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Sea Ice Profiling - "Digging and Drilling 101"

Posted by Conservators on Aug 11, 2010 1:10:21 PM

Mindy                      August 4, 2010


Temperature:           -17.0°C
Wind Speed:           10 knots
Temp with wind chill: Approximately -30°C
Moonrise:                Below horizon
Moonset:                 Below horizon

 

When we arrived at Scott Base (New Zealand’s Antarctic research station) in February, pools of open water were everywhere.  It was hard not to notice the waters of McMurdo Sound through breaks in the ice.

 

Open waters of McMurdo Sound resized.jpg

The open waters of McMurdo Sound, as viewed from Observation Hill in March. When the sea ice freezes over,

the Cape Armitage Loop runs directly through this area.  © AHT / M. Bell

 

After months of winter, these pools have frozen over.  It is now possible to assess the potential for local travel over the sea ice.  Armed with flags, a GPS unit, measuring tapes, shovels, hot chocolate and a very large drill, we ventured out on to the sea ice.  With Tom, Scott Base winter manager, at the helm, we followed the Cape Armitage GPS route at a cautious pace.  Observing the landscape closely, we stopped to measure, assess and mark potential dangers like cracks in the sea ice.  We also stopped to determine the ice’s thickness at specific points along the route.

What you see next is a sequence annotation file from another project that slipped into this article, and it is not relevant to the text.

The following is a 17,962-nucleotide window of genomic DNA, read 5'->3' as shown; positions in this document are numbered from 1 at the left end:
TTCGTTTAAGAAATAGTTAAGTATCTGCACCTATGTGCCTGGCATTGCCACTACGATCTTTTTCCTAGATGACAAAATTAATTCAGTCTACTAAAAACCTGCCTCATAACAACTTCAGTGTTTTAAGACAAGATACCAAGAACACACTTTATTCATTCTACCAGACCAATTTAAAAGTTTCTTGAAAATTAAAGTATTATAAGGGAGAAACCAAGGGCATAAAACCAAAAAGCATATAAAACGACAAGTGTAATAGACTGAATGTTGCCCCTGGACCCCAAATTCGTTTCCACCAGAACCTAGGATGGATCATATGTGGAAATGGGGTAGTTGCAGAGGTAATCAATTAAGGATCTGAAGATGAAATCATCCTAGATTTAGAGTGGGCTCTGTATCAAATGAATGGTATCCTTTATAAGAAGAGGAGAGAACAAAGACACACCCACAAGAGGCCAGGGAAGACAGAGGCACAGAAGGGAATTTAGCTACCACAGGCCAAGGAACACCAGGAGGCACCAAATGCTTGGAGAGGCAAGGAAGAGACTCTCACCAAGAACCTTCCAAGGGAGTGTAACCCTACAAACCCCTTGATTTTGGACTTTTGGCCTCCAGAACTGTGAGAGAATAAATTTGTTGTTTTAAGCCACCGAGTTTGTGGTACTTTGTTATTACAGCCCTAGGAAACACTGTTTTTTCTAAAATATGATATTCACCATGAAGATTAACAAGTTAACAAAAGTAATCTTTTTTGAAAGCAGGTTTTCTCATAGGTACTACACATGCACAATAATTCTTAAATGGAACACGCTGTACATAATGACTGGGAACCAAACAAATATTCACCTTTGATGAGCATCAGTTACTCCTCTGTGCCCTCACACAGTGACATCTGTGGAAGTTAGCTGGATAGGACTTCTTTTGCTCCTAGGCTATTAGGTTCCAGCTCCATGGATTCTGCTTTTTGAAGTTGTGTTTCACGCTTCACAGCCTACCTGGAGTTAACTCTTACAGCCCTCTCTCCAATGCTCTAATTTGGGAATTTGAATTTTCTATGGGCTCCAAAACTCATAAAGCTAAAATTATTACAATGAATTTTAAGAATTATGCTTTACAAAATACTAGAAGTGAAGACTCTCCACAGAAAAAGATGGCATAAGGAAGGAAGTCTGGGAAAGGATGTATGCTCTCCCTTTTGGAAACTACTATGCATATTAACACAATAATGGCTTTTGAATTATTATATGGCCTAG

Digging into the snow resized.jpg

Digging down through the snow to find the ice surface, with Observation Hill in the background.

© Antarctica New Zealand / T Arnold

Drilling into the ice resized.jpg

Drilling into the sea ice to determine its thickness

© Antarctica New Zealand / T Arnold

As a general rule, a minimum of 75 cm of ice is required for sea ice travel.  Measurements gathered from our trip suggest the portion of the route we surveyed is good to go.  When the route is completely profiled, the path of safe travel will be marked with flags and the fun can begin.  Me, I’m keen to get out for a good ski!    

 

 

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